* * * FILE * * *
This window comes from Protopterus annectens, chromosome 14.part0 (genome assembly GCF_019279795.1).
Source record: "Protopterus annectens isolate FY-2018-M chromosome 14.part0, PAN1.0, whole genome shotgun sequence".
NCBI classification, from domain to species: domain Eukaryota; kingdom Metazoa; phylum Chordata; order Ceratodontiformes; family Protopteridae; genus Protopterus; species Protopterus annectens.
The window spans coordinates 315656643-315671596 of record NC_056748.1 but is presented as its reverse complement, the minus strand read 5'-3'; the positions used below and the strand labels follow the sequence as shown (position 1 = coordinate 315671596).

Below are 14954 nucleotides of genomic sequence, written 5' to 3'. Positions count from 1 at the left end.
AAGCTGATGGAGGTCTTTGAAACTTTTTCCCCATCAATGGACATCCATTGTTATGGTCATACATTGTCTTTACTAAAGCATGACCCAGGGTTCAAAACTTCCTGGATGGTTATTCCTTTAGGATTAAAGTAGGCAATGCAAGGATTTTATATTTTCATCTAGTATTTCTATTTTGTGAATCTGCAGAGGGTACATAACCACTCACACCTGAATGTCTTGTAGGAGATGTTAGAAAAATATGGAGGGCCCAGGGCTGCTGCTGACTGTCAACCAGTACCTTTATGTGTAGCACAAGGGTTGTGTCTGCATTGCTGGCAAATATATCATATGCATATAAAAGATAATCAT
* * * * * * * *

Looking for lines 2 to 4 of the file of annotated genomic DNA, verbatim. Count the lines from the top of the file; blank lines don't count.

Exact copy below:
Source record: "Protopterus annectens isolate FY-2018-M chromosome 14.part0, PAN1.0, whole genome shotgun sequence".
NCBI classification, from domain to species: domain Eukaryota; kingdom Metazoa; phylum Chordata; order Ceratodontiformes; family Protopteridae; genus Protopterus; species Protopterus annectens.
The window spans coordinates 315656643-315671596 of record NC_056748.1 but is presented as its reverse complement, the minus strand read 5'-3'; the positions used below and the strand labels follow the sequence as shown (position 1 = coordinate 315671596).